Thursday, March 25, 2010

White Collar and Securities: Madoff Aide Indicted

A federal grand jury in the Southern District of New York has indicted former Bernard Madoff aide, Daniel Bonventre, on charges related to the operation of Madoff's $65 billion Ponzi scheme fraud. The indictment alleges that Bonventre facilitated the operation of the investment fraud by using $750 million in investment funds to hide the existence of the scheme.

Bonventre was the director of operations of Bernard L. Madoff Investment Securities, LLC, from at least 1978 until its collapse in December 2008. The investment fund ended when its fraudulent nature came to light with the arrest of Madoff on securities and other fraud charges. Bonventre began his employment with Madoff in 1968.

For a Ponzi scheme to continue in its operation the earlier investors must receive payment attributed to their investments. In the Madoff scheme the government believes that Bonventre was responsible for diverting $750 million of new investor money to earlier investors to keep the scheme operating and to prevent its discovery. Moreover, the government believes that the defendant concealed the scope of the fraud.

The indictment alleges nine counts against Bonventre. The specific crimes alleged are the following: 1) one count of securities fraud, 2) two counts of falsifying records, 3) one count of making a false filing to the Securities and Exchange Commission, 4) four counts of filing false tax returns, and 5) one count of conspiracy.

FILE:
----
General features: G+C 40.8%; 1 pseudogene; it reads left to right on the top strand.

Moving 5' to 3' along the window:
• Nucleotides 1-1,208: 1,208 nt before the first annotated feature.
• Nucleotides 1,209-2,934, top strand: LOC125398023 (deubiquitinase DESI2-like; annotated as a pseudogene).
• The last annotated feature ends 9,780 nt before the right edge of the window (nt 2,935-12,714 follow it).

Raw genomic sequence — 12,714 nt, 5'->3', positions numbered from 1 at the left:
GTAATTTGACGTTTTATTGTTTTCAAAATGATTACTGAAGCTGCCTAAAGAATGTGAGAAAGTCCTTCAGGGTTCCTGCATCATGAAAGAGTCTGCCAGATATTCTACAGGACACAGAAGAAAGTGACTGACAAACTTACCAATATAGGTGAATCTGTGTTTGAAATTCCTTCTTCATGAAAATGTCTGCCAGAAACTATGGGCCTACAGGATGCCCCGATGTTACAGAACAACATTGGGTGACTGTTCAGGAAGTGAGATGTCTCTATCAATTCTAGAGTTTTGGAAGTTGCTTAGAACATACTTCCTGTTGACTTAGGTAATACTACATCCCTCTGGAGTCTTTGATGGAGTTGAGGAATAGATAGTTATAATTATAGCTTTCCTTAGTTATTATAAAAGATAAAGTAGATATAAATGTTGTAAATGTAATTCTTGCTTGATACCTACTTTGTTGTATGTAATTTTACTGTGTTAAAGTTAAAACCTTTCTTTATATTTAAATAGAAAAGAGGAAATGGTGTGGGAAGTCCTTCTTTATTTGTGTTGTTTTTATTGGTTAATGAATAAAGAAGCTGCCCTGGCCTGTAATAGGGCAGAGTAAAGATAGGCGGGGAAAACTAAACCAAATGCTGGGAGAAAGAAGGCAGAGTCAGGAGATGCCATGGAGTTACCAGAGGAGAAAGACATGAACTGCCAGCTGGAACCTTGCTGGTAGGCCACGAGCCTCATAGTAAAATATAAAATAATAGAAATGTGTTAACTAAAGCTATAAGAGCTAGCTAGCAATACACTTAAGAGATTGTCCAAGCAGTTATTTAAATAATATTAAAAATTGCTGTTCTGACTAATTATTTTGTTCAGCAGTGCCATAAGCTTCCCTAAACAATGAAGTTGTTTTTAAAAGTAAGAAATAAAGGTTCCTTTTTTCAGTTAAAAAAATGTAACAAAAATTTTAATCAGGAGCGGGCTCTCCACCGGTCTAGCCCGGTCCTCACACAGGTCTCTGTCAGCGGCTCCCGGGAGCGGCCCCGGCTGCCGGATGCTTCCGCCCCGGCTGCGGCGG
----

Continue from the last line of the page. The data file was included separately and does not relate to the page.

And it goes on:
Bonventre is the sixth person charged in the Madoff fraud. Madoff, former chief financial officer Frank DiPascuali, and former accountant David Friehling have all pleaded guilty. According to prosecutors, DiPascuali's cooperation has been instrumental in unraveling the fraud. Consequently, they have petitioned the court for extraordinary leniency in his sentencing. Jerome O'Hara and George Perez have been indicted for falsifying records.

The court joined the charges against O'Hara and Perez with those against Bonventre and the three await trial. Joinder of counts is appropriate when common issues of fact and law predominate in the charges brought. Joinder streamlines the trial process thus saving judicial time and resources without prejudicing the parties.

For more about the charges, please see Reuters, "Ex-Madoff Aide Indicted for Fraud, Conspiracy," March 24, 2010,

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